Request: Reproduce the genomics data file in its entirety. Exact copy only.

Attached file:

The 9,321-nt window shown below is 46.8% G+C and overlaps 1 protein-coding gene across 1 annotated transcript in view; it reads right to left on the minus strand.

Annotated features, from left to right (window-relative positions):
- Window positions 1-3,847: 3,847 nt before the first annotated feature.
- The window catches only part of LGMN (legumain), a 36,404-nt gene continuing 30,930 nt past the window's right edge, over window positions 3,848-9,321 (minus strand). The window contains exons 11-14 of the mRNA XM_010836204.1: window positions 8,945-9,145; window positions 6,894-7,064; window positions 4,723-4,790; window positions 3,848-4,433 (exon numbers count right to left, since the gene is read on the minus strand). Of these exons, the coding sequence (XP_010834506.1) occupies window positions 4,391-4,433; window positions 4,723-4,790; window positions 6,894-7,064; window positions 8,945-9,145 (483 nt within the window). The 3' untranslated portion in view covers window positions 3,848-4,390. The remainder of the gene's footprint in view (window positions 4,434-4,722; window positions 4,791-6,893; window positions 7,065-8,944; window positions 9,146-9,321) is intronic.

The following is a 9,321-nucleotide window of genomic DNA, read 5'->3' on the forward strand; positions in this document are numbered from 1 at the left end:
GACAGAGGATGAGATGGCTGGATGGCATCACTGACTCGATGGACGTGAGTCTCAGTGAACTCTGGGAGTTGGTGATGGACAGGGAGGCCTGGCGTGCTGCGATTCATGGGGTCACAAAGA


The 9,321-nt window shown below is 46.8% G+C and overlaps 1 protein-coding gene across 1 annotated transcript in view; it reads right to left on the minus strand.

Annotated features, from left to right (window-relative positions):
- Window positions 1-3,847: 3,847 nt before the first annotated feature.
- The window catches only part of LGMN (legumain), a 36,404-nt gene continuing 30,930 nt past the window's right edge, over window positions 3,848-9,321 (minus strand). The window contains exons 11-14 of the mRNA XM_010836204.1: window positions 8,945-9,145; window positions 6,894-7,064; window positions 4,723-4,790; window positions 3,848-4,433 (exon numbers count right to left, since the gene is read on the minus strand). Of these exons, the coding sequence (XP_010834506.1) occupies window positions 4,391-4,433; window positions 4,723-4,790; window positions 6,894-7,064; window positions 8,945-9,145 (483 nt within the window). The 3' untranslated portion in view covers window positions 3,848-4,390. The remainder of the gene's footprint in view (window positions 4,434-4,722; window positions 4,791-6,893; window positions 7,065-8,944; window positions 9,146-9,321) is intronic.

The following is a 9,321-nucleotide window of genomic DNA, read 5'->3' on the forward strand; positions in this document are numbered from 1 at the left end:
GACAGAGGATGAGATGGCTGGATGGCATCACTGACTCGATGGACGTGAGTCTCAGTGAACTCTGGGAGTTGGTGATGGACAGGGAGGCCTGGCGTGCTGCGATTCATGGGGTCACAAAGA